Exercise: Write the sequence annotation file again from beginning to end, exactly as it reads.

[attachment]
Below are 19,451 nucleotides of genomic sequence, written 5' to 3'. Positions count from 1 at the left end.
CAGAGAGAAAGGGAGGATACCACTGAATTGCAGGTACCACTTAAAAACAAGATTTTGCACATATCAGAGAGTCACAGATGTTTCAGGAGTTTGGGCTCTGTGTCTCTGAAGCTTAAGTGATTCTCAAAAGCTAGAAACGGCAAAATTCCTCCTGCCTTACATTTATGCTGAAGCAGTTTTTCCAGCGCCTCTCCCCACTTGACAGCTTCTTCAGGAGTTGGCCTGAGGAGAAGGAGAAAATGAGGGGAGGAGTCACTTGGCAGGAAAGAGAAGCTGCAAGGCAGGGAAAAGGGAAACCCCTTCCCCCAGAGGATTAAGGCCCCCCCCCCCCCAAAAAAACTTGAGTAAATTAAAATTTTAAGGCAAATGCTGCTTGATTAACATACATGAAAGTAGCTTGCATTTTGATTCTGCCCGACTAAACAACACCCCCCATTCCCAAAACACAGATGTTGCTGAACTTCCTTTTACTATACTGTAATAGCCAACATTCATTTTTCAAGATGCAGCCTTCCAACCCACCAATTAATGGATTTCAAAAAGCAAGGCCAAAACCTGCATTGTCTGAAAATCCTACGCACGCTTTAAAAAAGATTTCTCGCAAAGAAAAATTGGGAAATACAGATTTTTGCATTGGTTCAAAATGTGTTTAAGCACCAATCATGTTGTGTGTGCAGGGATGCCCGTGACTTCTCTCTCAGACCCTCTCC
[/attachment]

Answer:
Below are 19,451 nucleotides of genomic sequence, written 5' to 3'. Positions count from 1 at the left end.
CAGAGAGAAAGGGAGGATACCACTGAATTGCAGGTACCACTTAAAAACAAGATTTTGCACATATCAGAGAGTCACAGATGTTTCAGGAGTTTGGGCTCTGTGTCTCTGAAGCTTAAGTGATTCTCAAAAGCTAGAAACGGCAAAATTCCTCCTGCCTTACATTTATGCTGAAGCAGTTTTTCCAGCGCCTCTCCCCACTTGACAGCTTCTTCAGGAGTTGGCCTGAGGAGAAGGAGAAAATGAGGGGAGGAGTCACTTGGCAGGAAAGAGAAGCTGCAAGGCAGGGAAAAGGGAAACCCCTTCCCCCAGAGGATTAAGGCCCCCCCCCCCCCAAAAAAACTTGAGTAAATTAAAATTTTAAGGCAAATGCTGCTTGATTAACATACATGAAAGTAGCTTGCATTTTGATTCTGCCCGACTAAACAACACCCCCCATTCCCAAAACACAGATGTTGCTGAACTTCCTTTTACTATACTGTAATAGCCAACATTCATTTTTCAAGATGCAGCCTTCCAACCCACCAATTAATGGATTTCAAAAAGCAAGGCCAAAACCTGCATTGTCTGAAAATCCTACGCACGCTTTAAAAAAGATTTCTCGCAAAGAAAAATTGGGAAATACAGATTTTTGCATTGGTTCAAAATGTGTTTAAGCACCAATCATGTTGTGTGTGCAGGGATGCCCGTGACTTCTCTCTCAGACCCTCTCC